Dr. Konstantinopoulos on the Phase III Results of the JAVELIN 200 Trial in Ovarian Cancer

Panagiotis A. Konstantinopoulos, MD
Published: Wednesday, Jan 16, 2019



Panagiotis A. Konstantinopoulos, MD, director, Translational Research, Gynecologic Oncology, Dana-Farber Cancer Institute, associate professor of medicine, Harvard Medical School, discusses the disappointing results of the JAVELIN 200 trial in ovarian cancer.

In November 2018, Merck KGaA and Pfizer announced that the combination of avelumab (Bavencio) and doxorubicin failed to meet the predetermined endpoints of overall survival (OS) and progression-free survival (PFS). The study randomized patients with platinum-resistant and platinum-refractory disease to avelumab alone, avelumab plus doxorubicin, or doxorubicin alone.

Avelumab monotherapy induced a response rate of 3.7%, which stands in contrast to the 9.7% response rate observed in a single-agent study presented at the 2016 ASCO Annual Meeting. Similarly, the response rate with doxorubicin was lower than what has been observed as a single agent. Though the objective response rate of the combination was higher than either therapy alone, it did not translate to a statistically significant improvement in PFS and OS, says Konstantinopoulos.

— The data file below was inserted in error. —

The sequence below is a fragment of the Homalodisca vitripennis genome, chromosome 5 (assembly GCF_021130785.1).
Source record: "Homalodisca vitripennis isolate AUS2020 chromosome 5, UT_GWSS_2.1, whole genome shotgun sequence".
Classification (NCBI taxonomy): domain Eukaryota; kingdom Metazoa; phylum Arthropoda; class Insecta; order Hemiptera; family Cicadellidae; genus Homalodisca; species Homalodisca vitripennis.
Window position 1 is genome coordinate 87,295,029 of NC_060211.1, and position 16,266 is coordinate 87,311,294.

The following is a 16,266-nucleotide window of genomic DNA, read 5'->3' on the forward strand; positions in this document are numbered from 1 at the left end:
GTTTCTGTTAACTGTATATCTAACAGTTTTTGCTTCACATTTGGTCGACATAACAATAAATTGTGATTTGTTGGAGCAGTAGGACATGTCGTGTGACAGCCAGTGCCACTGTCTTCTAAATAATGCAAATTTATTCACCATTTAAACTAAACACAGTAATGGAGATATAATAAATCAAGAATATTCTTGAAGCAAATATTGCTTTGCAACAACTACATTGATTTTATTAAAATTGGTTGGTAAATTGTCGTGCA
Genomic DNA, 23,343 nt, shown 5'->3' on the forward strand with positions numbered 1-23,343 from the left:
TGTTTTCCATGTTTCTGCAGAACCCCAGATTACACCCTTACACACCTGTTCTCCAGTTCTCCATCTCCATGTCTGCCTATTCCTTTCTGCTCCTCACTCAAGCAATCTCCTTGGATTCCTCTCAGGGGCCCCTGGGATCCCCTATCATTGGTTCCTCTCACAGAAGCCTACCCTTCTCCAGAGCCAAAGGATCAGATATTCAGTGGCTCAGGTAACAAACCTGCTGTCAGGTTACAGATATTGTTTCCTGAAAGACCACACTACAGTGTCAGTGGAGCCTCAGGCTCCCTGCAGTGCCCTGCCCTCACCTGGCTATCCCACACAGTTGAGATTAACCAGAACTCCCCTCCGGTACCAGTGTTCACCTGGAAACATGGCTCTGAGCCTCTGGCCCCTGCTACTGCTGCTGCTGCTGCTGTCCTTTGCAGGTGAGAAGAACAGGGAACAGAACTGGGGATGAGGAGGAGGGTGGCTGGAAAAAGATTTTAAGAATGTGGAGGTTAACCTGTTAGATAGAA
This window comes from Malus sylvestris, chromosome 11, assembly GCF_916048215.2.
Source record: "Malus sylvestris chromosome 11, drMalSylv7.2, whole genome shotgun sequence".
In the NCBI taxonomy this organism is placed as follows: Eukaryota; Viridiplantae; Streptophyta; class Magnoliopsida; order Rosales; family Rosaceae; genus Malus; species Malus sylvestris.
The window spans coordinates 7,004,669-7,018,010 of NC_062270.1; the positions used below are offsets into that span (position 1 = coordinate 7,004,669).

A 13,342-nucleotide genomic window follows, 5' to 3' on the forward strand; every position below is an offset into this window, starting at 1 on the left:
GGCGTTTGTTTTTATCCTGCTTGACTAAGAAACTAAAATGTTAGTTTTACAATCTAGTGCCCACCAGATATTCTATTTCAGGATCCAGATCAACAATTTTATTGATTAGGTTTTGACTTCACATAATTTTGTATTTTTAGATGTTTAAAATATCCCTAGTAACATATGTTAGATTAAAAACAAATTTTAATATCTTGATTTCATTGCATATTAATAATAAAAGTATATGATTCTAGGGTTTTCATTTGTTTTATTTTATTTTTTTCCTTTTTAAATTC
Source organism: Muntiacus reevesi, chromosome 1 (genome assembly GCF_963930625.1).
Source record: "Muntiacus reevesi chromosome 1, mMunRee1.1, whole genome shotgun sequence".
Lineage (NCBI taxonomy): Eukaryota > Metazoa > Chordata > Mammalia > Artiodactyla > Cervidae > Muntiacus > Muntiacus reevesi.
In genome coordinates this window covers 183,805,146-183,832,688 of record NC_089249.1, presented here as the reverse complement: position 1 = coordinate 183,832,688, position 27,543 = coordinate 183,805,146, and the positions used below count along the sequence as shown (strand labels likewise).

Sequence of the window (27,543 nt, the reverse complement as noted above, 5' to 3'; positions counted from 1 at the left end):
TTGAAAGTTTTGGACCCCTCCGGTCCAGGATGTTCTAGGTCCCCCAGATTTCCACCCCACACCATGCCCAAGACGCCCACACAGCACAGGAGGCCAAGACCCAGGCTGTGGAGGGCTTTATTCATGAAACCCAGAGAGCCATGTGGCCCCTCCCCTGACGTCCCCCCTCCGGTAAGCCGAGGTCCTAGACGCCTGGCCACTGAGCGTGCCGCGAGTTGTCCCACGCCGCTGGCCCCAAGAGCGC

However, negative studies or studies with modest response rates should not deter physicians from pursuing combinations with immunotherapy when there is a strong rationale behind them, states Konstantinopoulos.
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Panagiotis A. Konstantinopoulos, MD, director, Translational Research, Gynecologic Oncology, Dana-Farber Cancer Institute, associate professor of medicine, Harvard Medical School, discusses the disappointing results of the JAVELIN 200 trial in ovarian cancer.

In November 2018, Merck KGaA and Pfizer announced that the combination of avelumab (Bavencio) and doxorubicin failed to meet the predetermined endpoints of overall survival (OS) and progression-free survival (PFS). The study randomized patients with platinum-resistant and platinum-refractory disease to avelumab alone, avelumab plus doxorubicin, or doxorubicin alone.

Avelumab monotherapy induced a response rate of 3.7%, which stands in contrast to the 9.7% response rate observed in a single-agent study presented at the 2016 ASCO Annual Meeting. Similarly, the response rate with doxorubicin was lower than what has been observed as a single agent. Though the objective response rate of the combination was higher than either therapy alone, it did not translate to a statistically significant improvement in PFS and OS, says Konstantinopoulos.

However, negative studies or studies with modest response rates should not deter physicians from pursuing combinations with immunotherapy when there is a strong rationale behind them, states Konstantinopoulos.



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